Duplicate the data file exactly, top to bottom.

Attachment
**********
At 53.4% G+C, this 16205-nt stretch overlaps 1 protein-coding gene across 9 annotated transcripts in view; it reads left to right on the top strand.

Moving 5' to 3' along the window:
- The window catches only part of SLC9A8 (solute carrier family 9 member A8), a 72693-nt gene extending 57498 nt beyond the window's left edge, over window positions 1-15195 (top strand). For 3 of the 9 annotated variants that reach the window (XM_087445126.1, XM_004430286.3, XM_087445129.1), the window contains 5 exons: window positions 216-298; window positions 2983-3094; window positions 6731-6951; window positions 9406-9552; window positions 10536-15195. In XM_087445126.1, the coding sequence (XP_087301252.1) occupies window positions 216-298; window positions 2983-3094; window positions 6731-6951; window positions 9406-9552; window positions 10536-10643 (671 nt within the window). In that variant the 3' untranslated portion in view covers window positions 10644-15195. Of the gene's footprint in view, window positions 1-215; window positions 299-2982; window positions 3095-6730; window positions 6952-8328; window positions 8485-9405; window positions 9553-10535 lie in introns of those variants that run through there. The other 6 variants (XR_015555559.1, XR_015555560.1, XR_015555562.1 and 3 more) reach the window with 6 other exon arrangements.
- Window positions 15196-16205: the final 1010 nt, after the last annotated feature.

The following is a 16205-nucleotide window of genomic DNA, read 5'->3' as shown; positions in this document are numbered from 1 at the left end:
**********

At 53.4% G+C, this 16205-nt stretch overlaps 1 protein-coding gene across 9 annotated transcripts in view; it reads left to right on the top strand.

Moving 5' to 3' along the window:
- The window catches only part of SLC9A8 (solute carrier family 9 member A8), a 72693-nt gene extending 57498 nt beyond the window's left edge, over window positions 1-15195 (top strand). For 3 of the 9 annotated variants that reach the window (XM_087445126.1, XM_004430286.3, XM_087445129.1), the window contains 5 exons: window positions 216-298; window positions 2983-3094; window positions 6731-6951; window positions 9406-9552; window positions 10536-15195. In XM_087445126.1, the coding sequence (XP_087301252.1) occupies window positions 216-298; window positions 2983-3094; window positions 6731-6951; window positions 9406-9552; window positions 10536-10643 (671 nt within the window). In that variant the 3' untranslated portion in view covers window positions 10644-15195. Of the gene's footprint in view, window positions 1-215; window positions 299-2982; window positions 3095-6730; window positions 6952-8328; window positions 8485-9405; window positions 9553-10535 lie in introns of those variants that run through there. The other 6 variants (XR_015555559.1, XR_015555560.1, XR_015555562.1 and 3 more) reach the window with 6 other exon arrangements.
- Window positions 15196-16205: the final 1010 nt, after the last annotated feature.

The following is a 16205-nucleotide window of genomic DNA, read 5'->3' as shown; positions in this document are numbered from 1 at the left end: